When you make an assumption, you tell yourself that something is true without actually having any evidence that it is. It’s something we may all do daily, without realising.
They could be small assumptions, such as assuming there’ll be food at a party, or they could be bigger, such as:
- You don’t get a promotion at work, so you assume you aren’t good at your job
- Your partner isn’t very talkative lately, so you assume they are angry with you
- A parent has never understood your life choices, so you assume they don’t love you
- A friend asks another friend to an activity with them instead of you, so you assume they don’t like you anymore
We make all kinds of assumptions, based on probabilities that have to do with our past experiences – good or bad. Sometimes assumptions are helpful, but often they can prove unproductive—or even damaging. By acting on our assumptions as if they were true, we've constructed a reality that does not reflect what's happening in the moment.
Assumptions have the capacity to damage not only our relationship with others, but the relationship we have with ourself. If you always assume you know how others think or feel, you stop listening and communicating which can lead to feeling misunderstood, having a low self-esteem, and a sense of loneliness and abandonment. Assumptions also block possibilities - they impede your ability to think creativity and to take chances.
Essentially, if assumptions go unchecked or unchallenged they can spiral negative thinking so it’s important to assess whether this is something you do regularly and if so, how you can stop making assumptions that can cost you your health, wealth, relationships and work.
Try these three techniques to help break your habit of guessing and making assumptions.
1. Assess the Evidence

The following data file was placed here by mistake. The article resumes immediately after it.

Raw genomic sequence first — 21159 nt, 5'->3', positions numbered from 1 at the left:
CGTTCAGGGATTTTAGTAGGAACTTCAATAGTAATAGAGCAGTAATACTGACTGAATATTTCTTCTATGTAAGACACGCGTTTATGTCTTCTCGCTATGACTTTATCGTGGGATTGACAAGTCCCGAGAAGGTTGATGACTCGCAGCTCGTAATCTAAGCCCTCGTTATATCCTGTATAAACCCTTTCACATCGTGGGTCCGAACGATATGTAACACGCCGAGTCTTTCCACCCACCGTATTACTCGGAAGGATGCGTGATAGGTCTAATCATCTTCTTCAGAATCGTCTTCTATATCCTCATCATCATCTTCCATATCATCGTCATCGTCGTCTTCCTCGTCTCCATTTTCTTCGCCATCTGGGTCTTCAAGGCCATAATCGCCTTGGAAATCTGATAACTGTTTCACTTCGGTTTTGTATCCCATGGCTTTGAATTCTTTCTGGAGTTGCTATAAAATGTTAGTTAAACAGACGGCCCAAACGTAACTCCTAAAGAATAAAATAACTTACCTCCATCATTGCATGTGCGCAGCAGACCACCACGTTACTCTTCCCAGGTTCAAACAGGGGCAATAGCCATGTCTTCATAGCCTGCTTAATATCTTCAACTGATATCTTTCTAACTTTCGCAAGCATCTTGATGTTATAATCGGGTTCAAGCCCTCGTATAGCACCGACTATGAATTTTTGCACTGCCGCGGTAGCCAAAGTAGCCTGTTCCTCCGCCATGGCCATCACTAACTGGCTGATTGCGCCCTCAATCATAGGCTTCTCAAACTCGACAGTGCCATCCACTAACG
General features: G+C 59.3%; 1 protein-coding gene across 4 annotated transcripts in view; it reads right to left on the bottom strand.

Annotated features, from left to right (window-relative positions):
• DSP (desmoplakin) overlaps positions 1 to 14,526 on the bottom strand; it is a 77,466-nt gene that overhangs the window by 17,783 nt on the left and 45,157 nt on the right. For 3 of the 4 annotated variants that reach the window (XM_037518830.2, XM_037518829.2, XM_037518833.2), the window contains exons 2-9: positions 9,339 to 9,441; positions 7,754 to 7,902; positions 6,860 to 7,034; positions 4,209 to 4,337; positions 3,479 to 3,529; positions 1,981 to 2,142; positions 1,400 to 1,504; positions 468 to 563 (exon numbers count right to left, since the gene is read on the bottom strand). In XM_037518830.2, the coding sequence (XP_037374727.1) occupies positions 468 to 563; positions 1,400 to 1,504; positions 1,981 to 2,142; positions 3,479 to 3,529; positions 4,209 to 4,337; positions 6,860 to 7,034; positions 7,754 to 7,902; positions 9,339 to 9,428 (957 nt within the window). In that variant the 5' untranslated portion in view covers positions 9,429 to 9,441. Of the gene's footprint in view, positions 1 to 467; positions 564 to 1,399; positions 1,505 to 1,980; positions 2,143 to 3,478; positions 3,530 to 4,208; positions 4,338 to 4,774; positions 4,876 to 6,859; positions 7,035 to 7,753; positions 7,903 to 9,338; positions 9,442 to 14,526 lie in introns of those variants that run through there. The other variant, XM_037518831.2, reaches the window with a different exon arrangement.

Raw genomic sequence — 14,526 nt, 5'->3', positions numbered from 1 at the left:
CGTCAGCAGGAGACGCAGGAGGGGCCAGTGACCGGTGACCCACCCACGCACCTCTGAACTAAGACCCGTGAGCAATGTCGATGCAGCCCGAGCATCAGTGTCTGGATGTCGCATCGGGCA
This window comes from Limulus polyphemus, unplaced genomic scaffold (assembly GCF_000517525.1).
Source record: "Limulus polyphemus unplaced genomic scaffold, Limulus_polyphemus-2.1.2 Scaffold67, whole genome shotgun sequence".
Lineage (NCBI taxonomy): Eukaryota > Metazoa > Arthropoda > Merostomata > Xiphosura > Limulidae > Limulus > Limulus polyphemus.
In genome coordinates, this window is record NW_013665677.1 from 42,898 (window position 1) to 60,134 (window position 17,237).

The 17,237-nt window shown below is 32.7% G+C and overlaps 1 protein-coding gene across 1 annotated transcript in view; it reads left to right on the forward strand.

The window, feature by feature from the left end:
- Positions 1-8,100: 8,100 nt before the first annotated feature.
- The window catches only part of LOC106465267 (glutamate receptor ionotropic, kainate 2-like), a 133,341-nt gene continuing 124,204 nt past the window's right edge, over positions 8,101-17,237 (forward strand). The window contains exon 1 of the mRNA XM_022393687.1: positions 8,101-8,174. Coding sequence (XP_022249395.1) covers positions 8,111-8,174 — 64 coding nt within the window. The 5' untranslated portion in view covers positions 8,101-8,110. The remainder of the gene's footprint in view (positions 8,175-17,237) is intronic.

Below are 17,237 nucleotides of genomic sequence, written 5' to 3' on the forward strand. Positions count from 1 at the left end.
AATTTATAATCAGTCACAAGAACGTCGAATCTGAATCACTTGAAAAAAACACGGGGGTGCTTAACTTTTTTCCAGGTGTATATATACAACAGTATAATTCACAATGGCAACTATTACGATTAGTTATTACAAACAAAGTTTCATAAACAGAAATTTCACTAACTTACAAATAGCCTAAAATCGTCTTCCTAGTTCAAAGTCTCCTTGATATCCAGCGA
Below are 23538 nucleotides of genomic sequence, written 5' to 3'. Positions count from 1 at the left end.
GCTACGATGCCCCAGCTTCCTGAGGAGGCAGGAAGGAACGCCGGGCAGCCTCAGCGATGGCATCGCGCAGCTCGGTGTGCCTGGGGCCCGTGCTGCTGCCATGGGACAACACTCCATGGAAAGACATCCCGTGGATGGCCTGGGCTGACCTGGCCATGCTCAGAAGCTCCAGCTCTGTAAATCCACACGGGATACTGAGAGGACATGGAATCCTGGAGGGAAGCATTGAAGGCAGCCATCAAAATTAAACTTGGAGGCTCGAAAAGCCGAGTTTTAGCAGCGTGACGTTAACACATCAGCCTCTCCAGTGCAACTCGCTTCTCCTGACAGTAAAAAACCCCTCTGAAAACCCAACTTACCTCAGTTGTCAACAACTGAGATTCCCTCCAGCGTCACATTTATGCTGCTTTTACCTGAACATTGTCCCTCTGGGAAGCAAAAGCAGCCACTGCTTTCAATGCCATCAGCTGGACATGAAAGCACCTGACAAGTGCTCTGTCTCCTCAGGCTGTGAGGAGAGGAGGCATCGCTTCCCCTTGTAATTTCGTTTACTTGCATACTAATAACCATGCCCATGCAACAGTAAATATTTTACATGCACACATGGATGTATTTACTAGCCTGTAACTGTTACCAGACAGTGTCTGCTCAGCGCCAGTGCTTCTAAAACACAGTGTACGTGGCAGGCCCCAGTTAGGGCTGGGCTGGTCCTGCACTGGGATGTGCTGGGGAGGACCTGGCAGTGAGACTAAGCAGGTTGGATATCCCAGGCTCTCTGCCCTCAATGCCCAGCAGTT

It is extremely important to remind yourself that nothing happens until it really happens. Just because something was expressed in a way that bothered you doesn’t mean that it was done intentionally. If you don’t have evidence to support your theory about what occurred, it didn’t occur.
2. Trust Your Ability to Problem-Solve
Remind yourself that you have the problem-solving ability to figure out a solution whenever it’s required. Preemptive problem solving is not going to help you. It creates anxiety that may be unnecessary and wastes precious bandwidth and mental energy.
3. Develop Restriction
Learn the strategy of restriction and restrict yourself from overthinking situations by using distraction techniques. Things like listening to music, journaling, taking a bath, and exercising are examples of distraction techniques. Restriction helps build patience and frustration tolerance. It makes avoiding assumptions much easier and the benefits are multifold.
When you stop making assumptions and cease playing the guessing game in your mind, your life will ultimately be enhanced. When you resist and live in the moment, you will feel less guarded, and your relationships, work life, and personal growth will be more stable. You will learn to trigger more patience and frustration tolerance, which in turn will build stronger feelings of self-love and self-confidence.
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